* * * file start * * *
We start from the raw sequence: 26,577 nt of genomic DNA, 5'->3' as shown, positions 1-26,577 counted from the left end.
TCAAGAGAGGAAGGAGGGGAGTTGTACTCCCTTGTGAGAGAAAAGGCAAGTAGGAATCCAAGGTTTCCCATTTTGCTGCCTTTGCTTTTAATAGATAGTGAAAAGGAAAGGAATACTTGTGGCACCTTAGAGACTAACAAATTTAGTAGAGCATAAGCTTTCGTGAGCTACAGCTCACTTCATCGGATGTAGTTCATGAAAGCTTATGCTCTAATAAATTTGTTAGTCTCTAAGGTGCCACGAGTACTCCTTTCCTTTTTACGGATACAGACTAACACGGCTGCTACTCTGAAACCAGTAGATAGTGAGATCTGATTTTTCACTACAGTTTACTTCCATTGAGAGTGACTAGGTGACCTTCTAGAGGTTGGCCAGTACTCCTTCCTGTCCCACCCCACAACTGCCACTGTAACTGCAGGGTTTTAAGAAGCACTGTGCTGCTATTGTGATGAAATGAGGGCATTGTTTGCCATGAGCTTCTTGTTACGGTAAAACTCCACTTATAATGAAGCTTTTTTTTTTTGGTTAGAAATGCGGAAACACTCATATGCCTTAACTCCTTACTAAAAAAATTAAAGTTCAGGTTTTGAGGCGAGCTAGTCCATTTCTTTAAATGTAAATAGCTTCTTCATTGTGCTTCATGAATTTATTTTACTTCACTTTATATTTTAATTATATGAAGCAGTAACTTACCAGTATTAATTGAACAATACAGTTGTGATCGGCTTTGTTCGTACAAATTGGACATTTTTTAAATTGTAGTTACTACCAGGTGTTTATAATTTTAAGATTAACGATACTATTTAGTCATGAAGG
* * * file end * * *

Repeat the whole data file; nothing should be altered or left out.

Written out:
We start from the raw sequence: 26,577 nt of genomic DNA, 5'->3' as shown, positions 1-26,577 counted from the left end.
TCAAGAGAGGAAGGAGGGGAGTTGTACTCCCTTGTGAGAGAAAAGGCAAGTAGGAATCCAAGGTTTCCCATTTTGCTGCCTTTGCTTTTAATAGATAGTGAAAAGGAAAGGAATACTTGTGGCACCTTAGAGACTAACAAATTTAGTAGAGCATAAGCTTTCGTGAGCTACAGCTCACTTCATCGGATGTAGTTCATGAAAGCTTATGCTCTAATAAATTTGTTAGTCTCTAAGGTGCCACGAGTACTCCTTTCCTTTTTACGGATACAGACTAACACGGCTGCTACTCTGAAACCAGTAGATAGTGAGATCTGATTTTTCACTACAGTTTACTTCCATTGAGAGTGACTAGGTGACCTTCTAGAGGTTGGCCAGTACTCCTTCCTGTCCCACCCCACAACTGCCACTGTAACTGCAGGGTTTTAAGAAGCACTGTGCTGCTATTGTGATGAAATGAGGGCATTGTTTGCCATGAGCTTCTTGTTACGGTAAAACTCCACTTATAATGAAGCTTTTTTTTTTTGGTTAGAAATGCGGAAACACTCATATGCCTTAACTCCTTACTAAAAAAATTAAAGTTCAGGTTTTGAGGCGAGCTAGTCCATTTCTTTAAATGTAAATAGCTTCTTCATTGTGCTTCATGAATTTATTTTACTTCACTTTATATTTTAATTATATGAAGCAGTAACTTACCAGTATTAATTGAACAATACAGTTGTGATCGGCTTTGTTCGTACAAATTGGACATTTTTTAAATTGTAGTTACTACCAGGTGTTTATAATTTTAAGATTAACGATACTATTTAGTCATGAAGG